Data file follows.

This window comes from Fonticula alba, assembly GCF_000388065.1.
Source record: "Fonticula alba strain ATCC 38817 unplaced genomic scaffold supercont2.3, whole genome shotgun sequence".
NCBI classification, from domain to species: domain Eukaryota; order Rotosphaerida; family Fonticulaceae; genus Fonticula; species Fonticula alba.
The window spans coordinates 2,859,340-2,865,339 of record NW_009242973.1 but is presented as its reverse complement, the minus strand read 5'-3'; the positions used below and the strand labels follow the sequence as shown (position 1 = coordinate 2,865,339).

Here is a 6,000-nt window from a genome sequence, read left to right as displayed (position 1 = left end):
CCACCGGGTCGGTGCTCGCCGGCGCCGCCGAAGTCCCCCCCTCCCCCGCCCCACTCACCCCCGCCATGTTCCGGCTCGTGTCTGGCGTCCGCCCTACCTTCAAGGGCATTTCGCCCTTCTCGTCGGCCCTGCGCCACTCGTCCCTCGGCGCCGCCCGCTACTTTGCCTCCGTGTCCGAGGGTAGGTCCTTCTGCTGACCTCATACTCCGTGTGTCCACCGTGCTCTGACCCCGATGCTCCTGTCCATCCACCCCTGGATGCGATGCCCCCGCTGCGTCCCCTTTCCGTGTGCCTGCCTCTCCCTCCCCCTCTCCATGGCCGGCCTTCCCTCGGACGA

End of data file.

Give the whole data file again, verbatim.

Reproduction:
This window comes from Fonticula alba, assembly GCF_000388065.1.
Source record: "Fonticula alba strain ATCC 38817 unplaced genomic scaffold supercont2.3, whole genome shotgun sequence".
NCBI classification, from domain to species: domain Eukaryota; order Rotosphaerida; family Fonticulaceae; genus Fonticula; species Fonticula alba.
The window spans coordinates 2,859,340-2,865,339 of record NW_009242973.1 but is presented as its reverse complement, the minus strand read 5'-3'; the positions used below and the strand labels follow the sequence as shown (position 1 = coordinate 2,865,339).

Here is a 6,000-nt window from a genome sequence, read left to right as displayed (position 1 = left end):
CCACCGGGTCGGTGCTCGCCGGCGCCGCCGAAGTCCCCCCCTCCCCCGCCCCACTCACCCCCGCCATGTTCCGGCTCGTGTCTGGCGTCCGCCCTACCTTCAAGGGCATTTCGCCCTTCTCGTCGGCCCTGCGCCACTCGTCCCTCGGCGCCGCCCGCTACTTTGCCTCCGTGTCCGAGGGTAGGTCCTTCTGCTGACCTCATACTCCGTGTGTCCACCGTGCTCTGACCCCGATGCTCCTGTCCATCCACCCCTGGATGCGATGCCCCCGCTGCGTCCCCTTTCCGTGTGCCTGCCTCTCCCTCCCCCTCTCCATGGCCGGCCTTCCCTCGGACGA